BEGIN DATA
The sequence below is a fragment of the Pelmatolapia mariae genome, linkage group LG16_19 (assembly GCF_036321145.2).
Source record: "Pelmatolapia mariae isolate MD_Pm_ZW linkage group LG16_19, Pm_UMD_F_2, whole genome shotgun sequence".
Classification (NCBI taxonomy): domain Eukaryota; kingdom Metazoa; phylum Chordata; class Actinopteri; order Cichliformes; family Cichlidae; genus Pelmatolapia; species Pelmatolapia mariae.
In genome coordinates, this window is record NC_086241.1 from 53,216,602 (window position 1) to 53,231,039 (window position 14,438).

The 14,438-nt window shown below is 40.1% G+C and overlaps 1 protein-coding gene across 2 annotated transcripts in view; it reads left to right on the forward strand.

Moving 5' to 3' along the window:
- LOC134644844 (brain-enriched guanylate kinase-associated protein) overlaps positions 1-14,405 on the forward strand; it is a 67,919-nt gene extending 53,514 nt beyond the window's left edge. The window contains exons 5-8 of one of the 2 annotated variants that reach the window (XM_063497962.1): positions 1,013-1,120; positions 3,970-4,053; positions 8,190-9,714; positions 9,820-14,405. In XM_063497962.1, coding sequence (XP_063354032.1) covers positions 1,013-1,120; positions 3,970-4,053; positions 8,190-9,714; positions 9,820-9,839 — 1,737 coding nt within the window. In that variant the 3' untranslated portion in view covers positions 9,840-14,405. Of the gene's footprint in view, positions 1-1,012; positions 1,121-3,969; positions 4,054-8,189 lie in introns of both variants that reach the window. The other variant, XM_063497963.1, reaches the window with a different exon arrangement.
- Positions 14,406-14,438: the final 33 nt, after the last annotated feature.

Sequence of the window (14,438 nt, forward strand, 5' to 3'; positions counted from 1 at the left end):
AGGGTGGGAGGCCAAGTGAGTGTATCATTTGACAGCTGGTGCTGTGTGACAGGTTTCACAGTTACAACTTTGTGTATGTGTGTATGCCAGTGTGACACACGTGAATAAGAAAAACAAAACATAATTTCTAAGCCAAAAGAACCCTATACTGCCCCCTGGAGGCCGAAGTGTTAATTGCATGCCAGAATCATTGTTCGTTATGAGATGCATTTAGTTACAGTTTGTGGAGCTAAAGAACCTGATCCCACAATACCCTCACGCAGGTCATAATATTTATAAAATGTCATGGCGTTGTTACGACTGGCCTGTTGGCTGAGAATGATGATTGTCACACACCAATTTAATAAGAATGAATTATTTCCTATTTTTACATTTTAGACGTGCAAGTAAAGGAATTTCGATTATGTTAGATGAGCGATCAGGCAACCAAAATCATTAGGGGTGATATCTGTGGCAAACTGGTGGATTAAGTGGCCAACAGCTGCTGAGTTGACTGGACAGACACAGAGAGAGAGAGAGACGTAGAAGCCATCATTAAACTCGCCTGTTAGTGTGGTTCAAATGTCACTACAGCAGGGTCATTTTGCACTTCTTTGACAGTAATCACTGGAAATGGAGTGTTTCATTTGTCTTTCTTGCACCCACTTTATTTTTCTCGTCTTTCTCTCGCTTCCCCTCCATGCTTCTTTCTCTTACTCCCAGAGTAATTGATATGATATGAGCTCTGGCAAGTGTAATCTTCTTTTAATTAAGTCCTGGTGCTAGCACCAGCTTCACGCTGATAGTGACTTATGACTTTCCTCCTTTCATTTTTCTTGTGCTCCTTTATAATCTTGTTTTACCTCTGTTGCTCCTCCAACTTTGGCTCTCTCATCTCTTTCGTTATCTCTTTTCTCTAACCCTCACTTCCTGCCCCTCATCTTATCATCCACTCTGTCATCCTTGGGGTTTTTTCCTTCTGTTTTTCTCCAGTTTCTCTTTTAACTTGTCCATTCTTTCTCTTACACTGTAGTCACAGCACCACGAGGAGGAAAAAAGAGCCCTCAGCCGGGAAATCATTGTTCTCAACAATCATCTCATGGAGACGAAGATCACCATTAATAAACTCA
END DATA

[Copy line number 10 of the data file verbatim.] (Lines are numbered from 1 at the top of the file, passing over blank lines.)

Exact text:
AGGGTGGGAGGCCAAGTGAGTGTATCATTTGACAGCTGGTGCTGTGTGACAGGTTTCACAGTTACAACTTTGTGTATGTGTGTATGCCAGTGTGACACACGTGAATAAGAAAAACAAAACATAATTTCTAAGCCAAAAGAACCCTATACTGCCCCCTGGAGGCCGAAGTGTTAATTGCATGCCAGAATCATTGTTCGTTATGAGATGCATTTAGTTACAGTTTGTGGAGCTAAAGAACCTGATCCCACAATACCCTCACGCAGGTCATAATATTTATAAAATGTCATGGCGTTGTTACGACTGGCCTGTTGGCTGAGAATGATGATTGTCACACACCAATTTAATAAGAATGAATTATTTCCTATTTTTACATTTTAGACGTGCAAGTAAAGGAATTTCGATTATGTTAGATGAGCGATCAGGCAACCAAAATCATTAGGGGTGATATCTGTGGCAAACTGGTGGATTAAGTGGCCAACAGCTGCTGAGTTGACTGGACAGACACAGAGAGAGAGAGAGACGTAGAAGCCATCATTAAACTCGCCTGTTAGTGTGGTTCAAATGTCACTACAGCAGGGTCATTTTGCACTTCTTTGACAGTAATCACTGGAAATGGAGTGTTTCATTTGTCTTTCTTGCACCCACTTTATTTTTCTCGTCTTTCTCTCGCTTCCCCTCCATGCTTCTTTCTCTTACTCCCAGAGTAATTGATATGATATGAGCTCTGGCAAGTGTAATCTTCTTTTAATTAAGTCCTGGTGCTAGCACCAGCTTCACGCTGATAGTGACTTATGACTTTCCTCCTTTCATTTTTCTTGTGCTCCTTTATAATCTTGTTTTACCTCTGTTGCTCCTCCAACTTTGGCTCTCTCATCTCTTTCGTTATCTCTTTTCTCTAACCCTCACTTCCTGCCCCTCATCTTATCATCCACTCTGTCATCCTTGGGGTTTTTTCCTTCTGTTTTTCTCCAGTTTCTCTTTTAACTTGTCCATTCTTTCTCTTACACTGTAGTCACAGCACCACGAGGAGGAAAAAAGAGCCCTCAGCCGGGAAATCATTGTTCTCAACAATCATCTCATGGAGACGAAGATCACCATTAATAAACTCA